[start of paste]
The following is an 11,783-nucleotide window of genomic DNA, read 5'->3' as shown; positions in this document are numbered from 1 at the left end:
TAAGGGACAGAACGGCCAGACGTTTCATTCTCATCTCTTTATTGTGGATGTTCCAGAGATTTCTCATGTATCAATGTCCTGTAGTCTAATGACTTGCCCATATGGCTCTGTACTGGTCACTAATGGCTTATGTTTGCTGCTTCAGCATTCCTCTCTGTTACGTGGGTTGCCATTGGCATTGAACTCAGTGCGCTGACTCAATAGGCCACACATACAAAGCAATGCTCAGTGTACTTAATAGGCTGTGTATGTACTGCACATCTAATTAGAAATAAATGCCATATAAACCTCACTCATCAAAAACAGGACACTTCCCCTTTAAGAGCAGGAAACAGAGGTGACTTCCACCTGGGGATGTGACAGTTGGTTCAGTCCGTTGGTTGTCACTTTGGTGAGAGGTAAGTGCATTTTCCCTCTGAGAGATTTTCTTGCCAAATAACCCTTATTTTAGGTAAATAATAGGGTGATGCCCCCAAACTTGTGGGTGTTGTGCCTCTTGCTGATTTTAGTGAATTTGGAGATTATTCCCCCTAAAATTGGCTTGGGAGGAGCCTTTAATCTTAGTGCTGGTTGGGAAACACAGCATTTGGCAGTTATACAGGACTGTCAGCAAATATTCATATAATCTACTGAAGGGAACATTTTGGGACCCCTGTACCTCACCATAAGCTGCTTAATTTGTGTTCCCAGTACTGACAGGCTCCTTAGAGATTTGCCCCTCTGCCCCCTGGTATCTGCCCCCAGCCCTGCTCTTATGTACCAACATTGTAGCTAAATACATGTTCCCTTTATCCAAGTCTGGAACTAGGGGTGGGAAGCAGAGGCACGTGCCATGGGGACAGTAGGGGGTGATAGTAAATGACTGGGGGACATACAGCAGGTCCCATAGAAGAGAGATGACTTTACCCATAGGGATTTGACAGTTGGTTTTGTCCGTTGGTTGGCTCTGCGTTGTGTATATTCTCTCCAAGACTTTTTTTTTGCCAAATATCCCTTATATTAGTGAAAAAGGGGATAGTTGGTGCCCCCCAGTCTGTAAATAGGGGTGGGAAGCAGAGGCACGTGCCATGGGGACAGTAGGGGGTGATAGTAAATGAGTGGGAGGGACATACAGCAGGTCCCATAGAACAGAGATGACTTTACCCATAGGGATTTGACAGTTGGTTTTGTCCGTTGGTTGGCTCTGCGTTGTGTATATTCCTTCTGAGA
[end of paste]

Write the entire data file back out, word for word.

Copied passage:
The following is an 11,783-nucleotide window of genomic DNA, read 5'->3' as shown; positions in this document are numbered from 1 at the left end:
TAAGGGACAGAACGGCCAGACGTTTCATTCTCATCTCTTTATTGTGGATGTTCCAGAGATTTCTCATGTATCAATGTCCTGTAGTCTAATGACTTGCCCATATGGCTCTGTACTGGTCACTAATGGCTTATGTTTGCTGCTTCAGCATTCCTCTCTGTTACGTGGGTTGCCATTGGCATTGAACTCAGTGCGCTGACTCAATAGGCCACACATACAAAGCAATGCTCAGTGTACTTAATAGGCTGTGTATGTACTGCACATCTAATTAGAAATAAATGCCATATAAACCTCACTCATCAAAAACAGGACACTTCCCCTTTAAGAGCAGGAAACAGAGGTGACTTCCACCTGGGGATGTGACAGTTGGTTCAGTCCGTTGGTTGTCACTTTGGTGAGAGGTAAGTGCATTTTCCCTCTGAGAGATTTTCTTGCCAAATAACCCTTATTTTAGGTAAATAATAGGGTGATGCCCCCAAACTTGTGGGTGTTGTGCCTCTTGCTGATTTTAGTGAATTTGGAGATTATTCCCCCTAAAATTGGCTTGGGAGGAGCCTTTAATCTTAGTGCTGGTTGGGAAACACAGCATTTGGCAGTTATACAGGACTGTCAGCAAATATTCATATAATCTACTGAAGGGAACATTTTGGGACCCCTGTACCTCACCATAAGCTGCTTAATTTGTGTTCCCAGTACTGACAGGCTCCTTAGAGATTTGCCCCTCTGCCCCCTGGTATCTGCCCCCAGCCCTGCTCTTATGTACCAACATTGTAGCTAAATACATGTTCCCTTTATCCAAGTCTGGAACTAGGGGTGGGAAGCAGAGGCACGTGCCATGGGGACAGTAGGGGGTGATAGTAAATGACTGGGGGACATACAGCAGGTCCCATAGAAGAGAGATGACTTTACCCATAGGGATTTGACAGTTGGTTTTGTCCGTTGGTTGGCTCTGCGTTGTGTATATTCTCTCCAAGACTTTTTTTTTGCCAAATATCCCTTATATTAGTGAAAAAGGGGATAGTTGGTGCCCCCCAGTCTGTAAATAGGGGTGGGAAGCAGAGGCACGTGCCATGGGGACAGTAGGGGGTGATAGTAAATGAGTGGGAGGGACATACAGCAGGTCCCATAGAACAGAGATGACTTTACCCATAGGGATTTGACAGTTGGTTTTGTCCGTTGGTTGGCTCTGCGTTGTGTATATTCCTTCTGAGA